Fluphenazine

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Fluphenazine
Fluphenazine.svg
Fluphenazine-xtal-2012-ball-and-stick.png
Clinical data
Trade namesProlixin, Modecate, Moditen others
AHFS/Drugs.comMonograph
MedlinePlusa682172
Pregnancy
category
  • AU: C
  • US: C (Risk not ruled out)
Routes of
administration
by mouth, IM, depot injection (fluphenazine decanoate)
ATC code
Legal status
Legal status
Pharmacokinetic data
Bioavailability2.7% (by mouth)
Metabolismunclear[1]
Elimination half-lifeIM 15 hours (HCL), 7-10 days (decanoate)[1]
ExcretionUrine, faeces
Identifiers
CAS Number
PubChem CID
IUPHAR/BPS
DrugBank
ChemSpider
UNII
KEGG
ChEBI
ChEMBL
ECHA InfoCard100.000.639 Edit this at Wikidata
Chemical and physical data
FormulaC22H26F3N3OS
Molar mass437.523 g/mol
3D model (JSmol)
  (verify)

Fluphenazine, sold under the brand names Prolixin among others, is an antipsychotic medication.[1] It is used in the treatment of chronic psychoses such as schizophrenia,[1][2] and appears to be about equal in effectiveness to low-potency antipsychotics like chlorpromazine.[3] It is given by mouth, injection into a muscle, or just under the skin.[1] There is also a long acting injectable version that may last for up to four weeks.[1] Fluphenazine decanoate, the depot injection form of fluphenazine, should not be used by people with severe depression.[4]

Common side effects include movement problems, sleepiness, depression and increased weight.[1] Serious side effects may include neuroleptic malignant syndrome, low white blood cell levels, and the potentially permanent movement disorder tardive dyskinesia.[1] In older people with psychosis as a result of dementia it may increase the risk of dying.[1] It may also increase prolactin levels which may result in milk production, enlarged breasts in males, impotence, and the absence of menstrual periods.[1] It is unclear if it is safe for use in pregnancy.[1] Fluphenazine is a typical antipsychotic of the phenothiazine class.[1] Its mechanism of action is not entirely clear but believed to be related to its ability to block dopamine receptors.[1] In up to 40% of those on long term phenothiazines, liver function tests become mildly abnormal.[5]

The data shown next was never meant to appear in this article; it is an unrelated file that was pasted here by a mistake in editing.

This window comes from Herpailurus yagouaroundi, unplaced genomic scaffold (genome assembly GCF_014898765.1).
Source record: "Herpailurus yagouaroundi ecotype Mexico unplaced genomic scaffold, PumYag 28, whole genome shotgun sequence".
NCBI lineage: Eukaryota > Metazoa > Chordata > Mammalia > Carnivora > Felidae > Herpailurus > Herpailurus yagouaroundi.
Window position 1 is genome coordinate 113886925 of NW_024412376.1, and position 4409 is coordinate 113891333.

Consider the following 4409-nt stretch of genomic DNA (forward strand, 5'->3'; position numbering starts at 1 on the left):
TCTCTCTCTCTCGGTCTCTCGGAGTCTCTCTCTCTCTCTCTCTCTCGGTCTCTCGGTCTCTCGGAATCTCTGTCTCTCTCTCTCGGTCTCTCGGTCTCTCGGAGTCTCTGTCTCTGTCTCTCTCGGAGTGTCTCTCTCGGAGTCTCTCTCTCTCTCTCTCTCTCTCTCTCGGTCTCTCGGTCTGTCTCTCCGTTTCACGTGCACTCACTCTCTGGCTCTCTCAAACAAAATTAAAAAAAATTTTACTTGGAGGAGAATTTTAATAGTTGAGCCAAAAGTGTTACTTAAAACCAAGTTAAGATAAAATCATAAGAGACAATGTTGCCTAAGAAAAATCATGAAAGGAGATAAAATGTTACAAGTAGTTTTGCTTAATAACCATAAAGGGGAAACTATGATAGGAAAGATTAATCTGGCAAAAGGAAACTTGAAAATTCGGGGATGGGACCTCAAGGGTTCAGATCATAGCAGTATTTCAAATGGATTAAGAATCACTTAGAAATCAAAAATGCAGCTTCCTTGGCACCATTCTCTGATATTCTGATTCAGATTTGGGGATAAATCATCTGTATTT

Fluphenazine came into use in 1959.[6] The injectable form is on the World Health Organization's List of Essential Medicines, the most effective and safe medicines needed in a health system.[7] It is available as a generic medication.[1] In the United States the tablets costs between 0.22 and 0.42 USD per day for a typical dose.[1] The wholesale cost in the developing world of the long acting form is between 0.20 and 6.20 USD per injection as of 2014.[8] It was discontinued in Australia around mid 2017.[9]

Effectiveness[edit]

A 2013 Cochrane review found that fluphenazine's was an imperfect treatment and other inexpensive drugs less associated with side effects may be an just as good in people with schizophrenia..[10]

Other animals[edit]

In horses, it is sometimes given by injection as an anxiety-relieving medication, though there are many negative common side effects and it is forbidden by many equestrian competition organizations.[11]

References[edit]

  1. ^ a b c d e f g h i j k l m n o "fluphenazine decanoate". The American Society of Health-System Pharmacists. Archived from the original on 2015-12-08. Retrieved Dec 1, 2015.
  2. ^ "Product Information: Modecate (Fluphenazine Decanoate Oily Injection )" (PDF). TGA eBusiness Services. Bristol-Myers Squibb Australia Pty Ltd. 1 November 2012. Archived from the original on 2 August 2017. Retrieved 9 December 2013.
  3. ^ Tardy M, Huhn M, Engel RR, Leucht S (August 2014). "Fluphenazine versus low-potency first-generation antipsychotic drugs for schizophrenia". The Cochrane Database of Systematic Reviews. 8 (8): CD009230. doi:10.1002/14651858.CD009230.pub2. PMID 25087165.
  4. ^ "Modecate Injection 25mg/ml - Patient Information Leaflet (PIL) - (eMC)". www.medicines.org.uk. Retrieved 2017-11-06.
  5. ^ "Fluphenazine". livertox.nih.gov. Retrieved 2017-11-06.
  6. ^ McPherson EM (2007). Pharmaceutical Manufacturing Encyclopedia (3rd ed.). Burlington: Elsevier. p. 1680. ISBN 9780815518563.
  7. ^ "WHO Model List of Essential Medicines (19th List)" (PDF). World Health Organization. April 2015. Archived (PDF) from the original on 13 December 2016. Retrieved 8 December 2016.
  8. ^ "Fluphenazine Decanoate". International Drug Price Indicator Guide. Archived from the original on 2 August 2017. Retrieved 2 December 2015.
  9. ^ Rossi S, ed. (July 2017). "Fluphenazine - Australian Medicines Handbook". Australian Medicines Handbook. Adelaide, Australia: Australian Medicines Handbook Pty Ltd. Retrieved 8 August 2017.
  10. ^ Matar HE, Almerie MQ, Sampson S (July 2013). "Fluphenazine (oral) versus placebo for schizophrenia". The Cochrane Database of Systematic Reviews. 7 (7): CD006352. doi:10.1002/14651858.CD006352.pub2. PMC 3997140. PMID 23861067.
  11. ^ Loving NS (31 March 2012). "Effects of Behavior-Modifying Drug Investigated (AAEP 2011)". The Horse Media Group. Archived from the original on 6 January 2017. Retrieved 13 December 2016.